In 2001 I was a student, working at my PC, probably on something technical for a client (I am and always have been a freelancer / contractor type) rather than on coursework. I got a call from a friend, telling me in hurried and urgent tones to turn on the TV. He was quickly gone but I understood he would have meant a “news channel” (cable TV was new in Pontypridd but we all had it) though very soon turning on any channel would take me to New York.
People talk about the butterfly effect, and speculate about whether we are really in control of anything. To say that Libertarian Home is a result of 9/11 sounds like some random happenstance, but it was not. 9/11 woke me up, and got me thinking. That thinking lead here, not happenstance. It eventually melded with new interests, like following Groklaw and the SCO vs IBM case (a dispute over some intellectual property called Linux). Because I actually knew something about Linux, the SCO case showed me clearly how the media was a business and more concerned with constantly saying something entertaining than with vigilantly seeking out the truth. Iraq happened and I saw the media struggle to present a balanced argument between “there are WMD” and “there are not WMD” as if balance mattered more than facts. In this case the media actually helped me to make the right call, it did it’s job, but I saw the various biases at work and the odd way that no conclusion was ever drawn or acted upon. The war went ahead. Channel 4, whose news programs suited my schedule best at the time (no Student Loans, no cable TV!) sought out the right facts but presented them in a way that uncritically assumed the evil character of the United States. The uncritical assumption was the most interesting thing. Apathetic and disinterested for most of my life 9/11 caused me to look closer and eventually I saw through the bullshit on TV for the first time.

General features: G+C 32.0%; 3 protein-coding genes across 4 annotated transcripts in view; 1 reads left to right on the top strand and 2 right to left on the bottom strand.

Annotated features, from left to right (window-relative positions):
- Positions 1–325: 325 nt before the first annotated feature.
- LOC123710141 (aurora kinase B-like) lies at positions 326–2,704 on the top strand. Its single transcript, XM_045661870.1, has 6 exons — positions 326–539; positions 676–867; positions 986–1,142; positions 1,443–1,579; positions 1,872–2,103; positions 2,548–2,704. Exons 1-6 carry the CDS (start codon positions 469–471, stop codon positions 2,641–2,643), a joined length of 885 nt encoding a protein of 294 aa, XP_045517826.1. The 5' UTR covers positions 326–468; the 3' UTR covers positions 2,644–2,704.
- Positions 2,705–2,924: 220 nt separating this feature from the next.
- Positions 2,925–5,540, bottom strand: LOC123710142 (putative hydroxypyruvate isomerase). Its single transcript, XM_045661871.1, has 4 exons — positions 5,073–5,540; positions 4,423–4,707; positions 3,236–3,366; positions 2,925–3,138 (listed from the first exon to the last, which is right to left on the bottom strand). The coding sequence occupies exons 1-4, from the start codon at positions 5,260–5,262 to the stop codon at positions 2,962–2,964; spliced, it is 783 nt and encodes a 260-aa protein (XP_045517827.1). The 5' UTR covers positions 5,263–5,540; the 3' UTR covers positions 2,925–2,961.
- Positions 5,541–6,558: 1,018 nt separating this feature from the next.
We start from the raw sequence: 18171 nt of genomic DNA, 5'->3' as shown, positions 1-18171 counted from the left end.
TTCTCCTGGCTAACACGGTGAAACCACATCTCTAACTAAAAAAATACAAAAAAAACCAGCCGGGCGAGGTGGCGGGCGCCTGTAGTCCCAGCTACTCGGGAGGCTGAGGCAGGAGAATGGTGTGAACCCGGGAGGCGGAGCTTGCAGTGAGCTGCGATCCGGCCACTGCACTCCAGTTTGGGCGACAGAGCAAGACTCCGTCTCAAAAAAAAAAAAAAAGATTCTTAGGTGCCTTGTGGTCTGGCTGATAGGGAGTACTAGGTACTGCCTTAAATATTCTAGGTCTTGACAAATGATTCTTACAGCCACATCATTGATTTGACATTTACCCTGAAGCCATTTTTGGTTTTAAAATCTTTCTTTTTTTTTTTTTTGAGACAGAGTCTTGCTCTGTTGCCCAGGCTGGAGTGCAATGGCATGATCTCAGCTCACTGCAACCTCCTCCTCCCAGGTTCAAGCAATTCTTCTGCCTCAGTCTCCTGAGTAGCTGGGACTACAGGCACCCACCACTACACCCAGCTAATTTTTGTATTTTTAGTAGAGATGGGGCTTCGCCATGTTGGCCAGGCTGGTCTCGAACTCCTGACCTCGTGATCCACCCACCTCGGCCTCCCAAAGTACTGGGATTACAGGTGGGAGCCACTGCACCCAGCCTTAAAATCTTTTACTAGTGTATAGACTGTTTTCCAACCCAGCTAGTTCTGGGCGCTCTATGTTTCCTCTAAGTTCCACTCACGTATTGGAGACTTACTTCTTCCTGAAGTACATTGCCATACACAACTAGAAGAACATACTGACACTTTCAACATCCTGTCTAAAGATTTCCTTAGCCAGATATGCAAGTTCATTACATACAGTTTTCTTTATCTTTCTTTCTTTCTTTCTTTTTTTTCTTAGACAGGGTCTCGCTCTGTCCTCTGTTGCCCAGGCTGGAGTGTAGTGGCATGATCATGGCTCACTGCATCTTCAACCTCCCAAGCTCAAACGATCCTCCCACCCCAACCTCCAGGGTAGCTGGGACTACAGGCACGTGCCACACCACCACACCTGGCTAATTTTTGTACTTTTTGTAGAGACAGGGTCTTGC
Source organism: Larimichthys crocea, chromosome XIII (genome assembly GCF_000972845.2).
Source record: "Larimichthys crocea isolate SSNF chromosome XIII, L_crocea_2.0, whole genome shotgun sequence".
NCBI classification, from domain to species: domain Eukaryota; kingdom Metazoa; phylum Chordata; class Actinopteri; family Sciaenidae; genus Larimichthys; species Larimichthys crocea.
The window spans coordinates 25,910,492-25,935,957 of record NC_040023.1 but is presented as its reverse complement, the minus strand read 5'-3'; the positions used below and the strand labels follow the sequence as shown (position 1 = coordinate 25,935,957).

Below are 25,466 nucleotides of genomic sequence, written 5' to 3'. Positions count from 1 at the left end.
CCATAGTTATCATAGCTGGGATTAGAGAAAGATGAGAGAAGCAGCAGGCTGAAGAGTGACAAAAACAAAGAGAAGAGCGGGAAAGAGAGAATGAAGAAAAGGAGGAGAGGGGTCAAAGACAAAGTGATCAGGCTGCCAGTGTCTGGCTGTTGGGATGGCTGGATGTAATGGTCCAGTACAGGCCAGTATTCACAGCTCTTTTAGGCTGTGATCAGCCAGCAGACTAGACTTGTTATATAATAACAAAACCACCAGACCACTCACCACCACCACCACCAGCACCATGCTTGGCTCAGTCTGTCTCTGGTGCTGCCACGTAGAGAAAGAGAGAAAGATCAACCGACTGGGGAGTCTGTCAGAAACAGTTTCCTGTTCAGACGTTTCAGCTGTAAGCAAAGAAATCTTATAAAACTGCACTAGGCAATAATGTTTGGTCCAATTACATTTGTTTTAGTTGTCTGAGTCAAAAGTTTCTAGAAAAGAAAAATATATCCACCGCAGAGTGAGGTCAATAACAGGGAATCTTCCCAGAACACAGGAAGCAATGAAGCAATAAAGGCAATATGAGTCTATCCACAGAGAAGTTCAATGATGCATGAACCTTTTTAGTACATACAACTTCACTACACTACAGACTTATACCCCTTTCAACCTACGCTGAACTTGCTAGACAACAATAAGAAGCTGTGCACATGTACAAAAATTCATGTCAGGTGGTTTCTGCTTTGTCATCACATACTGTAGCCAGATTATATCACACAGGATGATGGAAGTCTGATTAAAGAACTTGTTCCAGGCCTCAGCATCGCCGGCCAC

Throughout this time, blogging was beginning to happen in a big way. IT politics, and “new media” frequently crossed over and I started clicking from blog to blog, exploring Technorati and reading a lot. A started to see similarities between the blogs, there were “left-wing” ones and ones that were further to “the right”. I had started with no clear idea with what those words meant and I liked that blogs all had their own biases but were open about them. I had read in Popper (thanks Samizdata!) how it was impossible not to have any bias and learned to accept it, and got a better understanding of blog content because of their openly ideological character. I started to map the mainstream media biases onto basic political terminology. Then, and I have a very clear memory of this, I started to peer into the words themselves. I wrote down three words on a notebook “liberty”, “liberal” and “libertarian”, then I actually read the Political Spectrum article on Wikipedia and bang! The 2D world turned 3D and I suddenly knew where I was, and where everyone else was.
The death of 3000 innocent people 12 years ago persuaded me that something was very fundamentally wrong, and that it mattered. When I started looking for answers I found a whole lot more problems that are, I think, worse than any single terrorist incident. I cared that 3000 people died but what I found afterwards was a system of ideas – socialism, etc – that is so incredibly destructive to property, as well as lives, that 3000 casualties in one day seems like almost nothing at all compared to what is destroyed year on year by bad ideas.